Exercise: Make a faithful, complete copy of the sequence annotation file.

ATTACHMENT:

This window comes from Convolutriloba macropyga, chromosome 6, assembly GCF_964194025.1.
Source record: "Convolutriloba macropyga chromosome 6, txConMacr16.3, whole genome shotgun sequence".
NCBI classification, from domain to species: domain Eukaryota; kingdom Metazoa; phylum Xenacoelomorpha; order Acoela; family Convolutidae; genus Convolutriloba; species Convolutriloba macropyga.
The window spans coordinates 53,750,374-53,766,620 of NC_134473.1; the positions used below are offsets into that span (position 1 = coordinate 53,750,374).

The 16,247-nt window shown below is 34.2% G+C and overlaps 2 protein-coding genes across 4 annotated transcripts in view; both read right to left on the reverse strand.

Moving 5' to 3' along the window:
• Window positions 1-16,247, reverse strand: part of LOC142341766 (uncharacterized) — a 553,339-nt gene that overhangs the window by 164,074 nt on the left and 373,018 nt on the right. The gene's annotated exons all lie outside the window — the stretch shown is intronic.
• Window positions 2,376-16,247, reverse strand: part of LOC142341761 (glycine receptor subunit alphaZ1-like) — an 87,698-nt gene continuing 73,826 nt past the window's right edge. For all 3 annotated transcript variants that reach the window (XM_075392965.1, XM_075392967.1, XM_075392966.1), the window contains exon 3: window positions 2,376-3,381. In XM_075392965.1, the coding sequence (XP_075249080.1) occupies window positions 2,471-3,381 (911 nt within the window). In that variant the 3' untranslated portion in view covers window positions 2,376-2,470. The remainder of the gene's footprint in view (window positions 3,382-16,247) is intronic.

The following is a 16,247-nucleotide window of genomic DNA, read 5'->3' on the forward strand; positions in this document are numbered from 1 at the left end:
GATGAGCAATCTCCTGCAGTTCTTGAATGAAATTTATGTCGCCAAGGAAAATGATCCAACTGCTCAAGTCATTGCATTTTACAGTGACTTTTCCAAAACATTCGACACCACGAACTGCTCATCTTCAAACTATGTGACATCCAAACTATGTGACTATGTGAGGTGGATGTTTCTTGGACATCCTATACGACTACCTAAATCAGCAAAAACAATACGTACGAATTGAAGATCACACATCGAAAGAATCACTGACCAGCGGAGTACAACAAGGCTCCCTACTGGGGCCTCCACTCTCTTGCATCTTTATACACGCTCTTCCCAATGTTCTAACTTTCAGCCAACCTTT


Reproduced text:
This window comes from Convolutriloba macropyga, chromosome 6, assembly GCF_964194025.1.
Source record: "Convolutriloba macropyga chromosome 6, txConMacr16.3, whole genome shotgun sequence".
NCBI classification, from domain to species: domain Eukaryota; kingdom Metazoa; phylum Xenacoelomorpha; order Acoela; family Convolutidae; genus Convolutriloba; species Convolutriloba macropyga.
The window spans coordinates 53,750,374-53,766,620 of NC_134473.1; the positions used below are offsets into that span (position 1 = coordinate 53,750,374).

The 16,247-nt window shown below is 34.2% G+C and overlaps 2 protein-coding genes across 4 annotated transcripts in view; both read right to left on the reverse strand.

Moving 5' to 3' along the window:
• Window positions 1-16,247, reverse strand: part of LOC142341766 (uncharacterized) — a 553,339-nt gene that overhangs the window by 164,074 nt on the left and 373,018 nt on the right. The gene's annotated exons all lie outside the window — the stretch shown is intronic.
• Window positions 2,376-16,247, reverse strand: part of LOC142341761 (glycine receptor subunit alphaZ1-like) — an 87,698-nt gene continuing 73,826 nt past the window's right edge. For all 3 annotated transcript variants that reach the window (XM_075392965.1, XM_075392967.1, XM_075392966.1), the window contains exon 3: window positions 2,376-3,381. In XM_075392965.1, the coding sequence (XP_075249080.1) occupies window positions 2,471-3,381 (911 nt within the window). In that variant the 3' untranslated portion in view covers window positions 2,376-2,470. The remainder of the gene's footprint in view (window positions 3,382-16,247) is intronic.

The following is a 16,247-nucleotide window of genomic DNA, read 5'->3' on the forward strand; positions in this document are numbered from 1 at the left end:
GATGAGCAATCTCCTGCAGTTCTTGAATGAAATTTATGTCGCCAAGGAAAATGATCCAACTGCTCAAGTCATTGCATTTTACAGTGACTTTTCCAAAACATTCGACACCACGAACTGCTCATCTTCAAACTATGTGACATCCAAACTATGTGACTATGTGAGGTGGATGTTTCTTGGACATCCTATACGACTACCTAAATCAGCAAAAACAATACGTACGAATTGAAGATCACACATCGAAAGAATCACTGACCAGCGGAGTACAACAAGGCTCCCTACTGGGGCCTCCACTCTCTTGCATCTTTATACACGCTCTTCCCAATGTTCTAACTTTCAGCCAACCTTT